I descend from families that cannot count an artist among their ancestors, I mean a proper artist, who could feed his family with his or her art. The generations who had to live (and suffer, I might add) through the last centuries in Austria, and didn't belong to the upper class, had very little chance to enjoy pure visual arts. It is sheer luxury when you are fighting to survive and rebuild twice within a few decades. Even though, I can count many instances of the arts being in the lives of my forebearers, like my grandfather's, who was a master craftsman, building wood structures like the barns the Amish build to this day. I have seen many of his plans and designs, and even drawings he made on the side. He could have become an artist, I am sure. My grandmother had language skills (as does my mother) that went far beyond her formal education. My father, like his parents, loved opera (and owned a grammophon that played those black shellac discs), and I vividly remember the beautiful sketches he made for us children, when we were bored and wanted to be entertained (no TV in our house). When I was very young, he enjoyed stitching beautiful pillow shams (sitting there, crouched, all 1.96m of his is one of my treasured childhood memories). My other grandfather built the most beautiful stone hedges in his free time, not talking about all those women who were great cooks. I could go on, but my point is that I never thought of them as great unwashed because not all of them may have been to arts galleries or knew how to appreciate or judge great art.
I suppose there are people who for economic reasons or for others do not get involved in the great arts today, neither visiting museums, or talk about how important art is for them, but they know the art of living and working hard and appreciate the small glimpses of beauty and art around them. If they happen to chance upon some outdoor art, they may like it or not, they certainly will not praise (or condemn) anything just because it is the right thing to do in the educated circles. Still, I wouldn't call them the great unwashed either.
As far as I am concerned, I love outdoor art. Chicago comes immediately to mind at that, what a great feeling to walk through or under or just encounter something beautiful that a great artist has created for the masses to enjoy and talk about. I am not so sure how much all that rage of painted cows and pandas and the like should be considered outdoor art per se. Then again, they are great opportunities to think and talk about art in our lives, and therefore I welcome them.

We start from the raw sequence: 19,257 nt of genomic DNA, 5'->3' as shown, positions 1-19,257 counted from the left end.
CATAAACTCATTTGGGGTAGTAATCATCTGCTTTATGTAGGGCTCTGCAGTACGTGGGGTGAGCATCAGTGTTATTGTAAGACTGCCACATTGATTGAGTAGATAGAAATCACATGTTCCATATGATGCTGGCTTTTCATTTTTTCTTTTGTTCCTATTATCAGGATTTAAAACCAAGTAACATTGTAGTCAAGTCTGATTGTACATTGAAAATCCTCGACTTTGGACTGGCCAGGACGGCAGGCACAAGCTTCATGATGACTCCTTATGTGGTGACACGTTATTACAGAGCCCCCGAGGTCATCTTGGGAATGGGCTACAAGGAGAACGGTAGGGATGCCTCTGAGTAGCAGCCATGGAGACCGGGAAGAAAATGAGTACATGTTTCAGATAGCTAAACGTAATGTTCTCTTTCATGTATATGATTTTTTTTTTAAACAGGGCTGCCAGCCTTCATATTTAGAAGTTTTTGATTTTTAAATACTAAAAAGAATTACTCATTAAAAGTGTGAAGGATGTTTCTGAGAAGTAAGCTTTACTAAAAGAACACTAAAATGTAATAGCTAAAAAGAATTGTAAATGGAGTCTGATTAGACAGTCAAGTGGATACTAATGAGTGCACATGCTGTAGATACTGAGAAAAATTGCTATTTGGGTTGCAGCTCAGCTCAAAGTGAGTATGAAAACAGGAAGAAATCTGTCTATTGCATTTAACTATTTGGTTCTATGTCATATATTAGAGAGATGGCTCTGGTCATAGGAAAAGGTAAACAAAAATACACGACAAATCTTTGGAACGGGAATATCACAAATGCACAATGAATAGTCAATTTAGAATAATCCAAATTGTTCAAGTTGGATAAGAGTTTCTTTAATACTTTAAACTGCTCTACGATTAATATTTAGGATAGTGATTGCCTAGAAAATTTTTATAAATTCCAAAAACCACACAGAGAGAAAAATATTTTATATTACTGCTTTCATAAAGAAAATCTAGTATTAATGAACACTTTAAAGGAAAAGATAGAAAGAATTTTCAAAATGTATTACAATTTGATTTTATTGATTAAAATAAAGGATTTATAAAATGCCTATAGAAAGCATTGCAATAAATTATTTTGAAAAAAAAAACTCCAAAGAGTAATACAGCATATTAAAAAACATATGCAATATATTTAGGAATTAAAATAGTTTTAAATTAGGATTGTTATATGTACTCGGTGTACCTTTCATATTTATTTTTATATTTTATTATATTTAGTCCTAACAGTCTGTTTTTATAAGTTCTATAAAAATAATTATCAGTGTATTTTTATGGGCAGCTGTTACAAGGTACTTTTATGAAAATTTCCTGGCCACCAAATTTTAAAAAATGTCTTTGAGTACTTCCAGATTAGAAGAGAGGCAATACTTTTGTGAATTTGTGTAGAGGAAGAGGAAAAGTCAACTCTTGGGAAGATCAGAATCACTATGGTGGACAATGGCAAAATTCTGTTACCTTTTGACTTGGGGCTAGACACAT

8/5/07 2:05 a.m.  
Blogger Cream said...

In the planning stage outdoor art always gives rise to lots of negative comments but when it is up and weathered and become part of the background, most people are happy to associated with it.
In the North East of England the Angel of the North has slowly but surely been accepted as a local landmark.

8/5/07 2:16 a.m.  
Blogger andrea said...

HE: Most are. :)

Susan: That's fantastic. Looking forward to seeing it!

WW: There you go!

Jafabrit: Thanks. I love it when people with a sense of humour 'get it.' :)

Dinah: It's all one continuum, isn't it?

Bibi: I love it when eras 'comingle.' I hate it when historic buildings get torn down just because the flavour of the neighbourhood is changing.

Toni: Do!

CS: Photos please!

Merisi: Tongue-in-cheek is my stock in trade. I'm sorry you missed the tone/humour in this post.

Cream: I love the stories of art and architecture that is initially derided slowly becoming a part of the cultural consciousness.

8/5/07 8:09 a.m.  
Blogger thepinkangel said...

I love those sculptures at the top. They kind of look like aliens standing on our rooftops observing us.

Have you ever seen the movie "Signs". My 4yr old daughters favorite movie (she must get her taste in movies from me). No, it doesn't scare her I promise. I wouldn't let her watch a movie that scared her. Although she often asks if she can watch "Thirteen Ghosts" or "SAW". Of course I say no.

Anyway, there's a part in signs when he sees the alien standing on his rooftop. That's what they remind me of.

PS - the URL of my blog has change

same ol blog, same ol me, different URL

8/5/07 9:38 a.m.  
Blogger andrea said...

Thanks, Rachel. Blog URL link change coming up...

8/5/07 10:30 a.m.  
Blogger Ian Lidster said...

On the public benches in the Vancouver Island town of Sidney they have very charming figures with whom you can share those benches. They may not be the finest art, but they're quite delightful.


8/5/07 3:00 p.m.  
Blogger andrea said...

Ian: I know exactly what you're talking about! One of those guys is sitting on a bench in front of Main Street Gallery, who carry my work! :) And, for the record, I love what Sidney has become in the past couple of decades: used book shops, thrift stores, cafes and art galleries. that's my kind of downtown.

8/5/07 7:10 p.m.  
Blogger The Salems said...

like the way OXO cubes done a spot of free advertising there in London i think...

9/5/07 8:21 a.m.  
Blogger Katherine said...

Good to see somebody highlighting public art - I've not yet spotted a Gormley but will be looking on my next visit to town.

11/5/07 3:31 a.m.  
Blogger Ces said...

I've seen his shows through photos in England and Caroline blogged about it one time.

Who is the lovely, tall woman between the two sculptures?

11/5/07 4:52 a.m.  
Blogger andrea said...

The Salems: Brilliant! I never noticed.

Katherine: You're just trying to annoy me because you can 'visit town' and the town is London! :)

Ces: You'll have to read the post if you want to find out! :)

11/5/07 11:12 a.m.  
Blogger Ces said...

Hahahaha! I totally missed that!

12/5/07 5:32 a.m.